Chinese Premier Li Keqiang is paying a visit to Australia
South China Sea tensions put Australia in a difficult situation, says Sam Roggeveen
Editor’s Note: Sam Roggeveen is a Senior Fellow at The Lowy Institute for International Policy, an Australian think tank. The opinions expressed in this commentary are his own.
At the start of his five-day visit to Australia, Chinese Premier Li Keqiang told parliamentarians in Canberra that “peace was the most precious thing.”
That might be Chinese diplomatic boilerplate, but Li was speaking at Parliament House, where security had been tightened following the appalling atrocity in London, so it would have felt very real to those in the room.
Of course, Premier Li insisted in his Canberra speech that China “will never seek dominance.”
Those who have watched Beijing’s aggressive island-building program in the South China Sea may doubt that sentiment, and during Li’s visit we are reminded again of the inexorable shift away from American hegemony back to a more contested global order.
Even if we take Li at his word, this still leaves open the possibility that China wants to achieve a situation in which no other state is dominant, especially in China’s Pacific backyard.
It isn’t unusual for a global heavyweight to want to push a rival out of its own region. In fact, it would be strange for a country as powerful as China to demand anything less.
But amid rising tensions in the South China Sea, this puts Australia in a difficult situation.
“We don’t want to see taking sides, as happened during the Cold War,” Li told his audience at a lunch hosted by Australian Prime Minister, Malcom Turnbull.
Australia has always been in the lucky position where its major economic partners – first the UK, then the US, and since the 1970s, Japan – have also been major strategic partners.
Now, China is its major trading partner, and it has strategic objectives that are directly at odds with those of Australia’s ally, the United States.
And, although its double-digit growth years may be behind it, China can still outgrow all the mature industrialized economies, which means it will continue to catch up to the US. China is on the path to becoming the world’s largest economy and it shows every sign of wanting military capabilities and status on the world stage to match.
Australia’s response has been to insist that China respect what Prime Minister Malcolm Turnbull, in his speech welcoming Premier Li, called the “rules-based international order.”
Notably, Turnbull did not refer to the liberal international order, as his foreign minister, Julie Bishop, had pointedly done in Singapore a week earlier, adding a sharper ideological edge to the concerns about China’s world role.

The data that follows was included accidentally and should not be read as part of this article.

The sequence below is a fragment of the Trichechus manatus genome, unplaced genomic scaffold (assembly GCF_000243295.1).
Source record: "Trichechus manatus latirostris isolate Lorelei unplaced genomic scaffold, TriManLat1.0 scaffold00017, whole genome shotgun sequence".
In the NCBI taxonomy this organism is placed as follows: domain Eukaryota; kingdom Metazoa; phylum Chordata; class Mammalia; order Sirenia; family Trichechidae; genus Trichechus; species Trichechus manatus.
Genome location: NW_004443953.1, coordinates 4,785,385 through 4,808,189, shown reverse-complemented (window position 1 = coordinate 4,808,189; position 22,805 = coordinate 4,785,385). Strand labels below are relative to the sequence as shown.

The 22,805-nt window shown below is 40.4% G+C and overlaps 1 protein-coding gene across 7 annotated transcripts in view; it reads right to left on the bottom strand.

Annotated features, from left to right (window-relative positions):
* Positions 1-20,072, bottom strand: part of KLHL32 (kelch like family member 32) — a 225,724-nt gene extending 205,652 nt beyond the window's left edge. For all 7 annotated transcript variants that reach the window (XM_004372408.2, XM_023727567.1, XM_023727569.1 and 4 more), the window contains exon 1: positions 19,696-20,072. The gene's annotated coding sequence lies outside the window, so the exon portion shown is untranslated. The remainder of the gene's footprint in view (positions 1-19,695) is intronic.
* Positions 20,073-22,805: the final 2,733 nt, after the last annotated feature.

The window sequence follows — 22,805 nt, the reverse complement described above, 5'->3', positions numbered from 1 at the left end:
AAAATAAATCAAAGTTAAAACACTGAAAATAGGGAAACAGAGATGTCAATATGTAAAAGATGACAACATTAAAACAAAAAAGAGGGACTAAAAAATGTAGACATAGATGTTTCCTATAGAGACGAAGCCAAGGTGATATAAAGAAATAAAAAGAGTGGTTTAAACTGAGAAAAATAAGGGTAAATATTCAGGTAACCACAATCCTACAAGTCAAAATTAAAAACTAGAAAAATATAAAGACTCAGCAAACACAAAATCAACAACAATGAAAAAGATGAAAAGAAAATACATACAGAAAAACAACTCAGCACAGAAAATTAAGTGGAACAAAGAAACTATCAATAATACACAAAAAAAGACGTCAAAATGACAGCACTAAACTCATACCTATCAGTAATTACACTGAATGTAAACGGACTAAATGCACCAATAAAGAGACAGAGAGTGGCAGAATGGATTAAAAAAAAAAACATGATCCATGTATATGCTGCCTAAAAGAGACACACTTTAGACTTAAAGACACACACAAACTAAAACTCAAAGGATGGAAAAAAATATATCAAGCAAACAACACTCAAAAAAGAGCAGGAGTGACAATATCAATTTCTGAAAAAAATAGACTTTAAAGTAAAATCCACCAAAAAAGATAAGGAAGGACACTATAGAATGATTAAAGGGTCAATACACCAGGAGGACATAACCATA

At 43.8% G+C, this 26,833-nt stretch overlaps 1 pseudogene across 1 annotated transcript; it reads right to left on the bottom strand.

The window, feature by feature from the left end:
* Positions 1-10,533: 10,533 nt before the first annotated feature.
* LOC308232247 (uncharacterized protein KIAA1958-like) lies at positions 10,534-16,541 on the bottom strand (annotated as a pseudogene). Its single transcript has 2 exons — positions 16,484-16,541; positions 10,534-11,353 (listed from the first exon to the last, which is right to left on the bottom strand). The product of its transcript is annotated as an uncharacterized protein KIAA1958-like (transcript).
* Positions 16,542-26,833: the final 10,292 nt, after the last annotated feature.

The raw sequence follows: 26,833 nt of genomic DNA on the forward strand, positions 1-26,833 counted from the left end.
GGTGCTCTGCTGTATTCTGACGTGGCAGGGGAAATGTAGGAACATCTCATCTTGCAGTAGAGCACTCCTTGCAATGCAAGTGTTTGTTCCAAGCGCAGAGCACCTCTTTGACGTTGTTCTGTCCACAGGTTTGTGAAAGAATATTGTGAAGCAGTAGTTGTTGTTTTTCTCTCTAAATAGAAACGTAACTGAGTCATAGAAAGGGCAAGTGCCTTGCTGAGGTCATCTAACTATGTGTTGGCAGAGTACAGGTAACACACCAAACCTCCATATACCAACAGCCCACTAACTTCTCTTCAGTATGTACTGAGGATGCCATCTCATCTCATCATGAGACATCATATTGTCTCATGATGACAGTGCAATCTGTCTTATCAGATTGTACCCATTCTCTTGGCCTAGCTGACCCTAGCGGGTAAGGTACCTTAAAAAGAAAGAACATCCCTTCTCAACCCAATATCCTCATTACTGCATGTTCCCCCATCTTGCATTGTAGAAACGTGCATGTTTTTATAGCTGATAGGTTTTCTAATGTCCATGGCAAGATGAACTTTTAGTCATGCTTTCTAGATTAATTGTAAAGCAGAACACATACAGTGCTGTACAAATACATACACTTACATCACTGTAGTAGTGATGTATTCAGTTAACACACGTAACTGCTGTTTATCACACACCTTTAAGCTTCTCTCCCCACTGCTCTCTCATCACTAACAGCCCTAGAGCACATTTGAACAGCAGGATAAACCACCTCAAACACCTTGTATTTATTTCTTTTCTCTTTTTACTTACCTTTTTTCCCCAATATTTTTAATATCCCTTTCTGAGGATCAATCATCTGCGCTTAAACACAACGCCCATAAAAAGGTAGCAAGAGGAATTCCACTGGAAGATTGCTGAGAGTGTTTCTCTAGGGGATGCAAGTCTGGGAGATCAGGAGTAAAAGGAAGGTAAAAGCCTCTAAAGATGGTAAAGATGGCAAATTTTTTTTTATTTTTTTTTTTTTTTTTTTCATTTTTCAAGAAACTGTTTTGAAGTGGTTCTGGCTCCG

Yet, the message is the same either way: Australia wants China to respect a “rules-based order” that Beijing had no hand in creating, and which is premised on sustained American dominance in the Asia Pacific region.
China has benefited from that order in the past, but it is strong enough now to insist that it have a say.
If a place in the old order is all Australia is offering, China can politely turn that offer down.
However that won’t stop the two nations from trading peacefully and profitably with each other.
Prime Minister Turnbull reminded Premier Li in his welcoming remarks that Australia and China have a $150 billion two-way trade relationship – something that gives Canberra some leverage.
Indeed, reports from the Li visit suggest Australia feels confident enough in its position to turn down China’s proposal to formally tie Australia’s infrastructure development plans for the north of the country to China’s regional Belt and Road initiative – Xi’s landmark scheme to pump billions of dollars into infrastructure and other projects across Asia, Africa and Europe.
A decision to sign onto the so-called Belt and Road project would have been symbolic – it is seen by many Western analysts as a tool to spread China’s regional influence at American expense.
Then again, the China-led Asian Infrastructure Investment Bank is often seen in the same light, and Australia initially resisted joining AIIB – apparently at America’s request – but then changed its mind in early 2015.
Australians know well that the China connection has helped keep ‘the lucky country’ out of recession for 25 straight years.
And the deeper that relationship goes, the harder it will become for Australia to choose America over China.
If Beijing is smart, it will never force Australia into a position where it must make a choice – potentially creating a major breach with either Beijing or Washington. Over time, economics will exert its own force.
Perhaps that’s why Premier Li insisted that China won’t seek dominance – in time, dominance will come to China.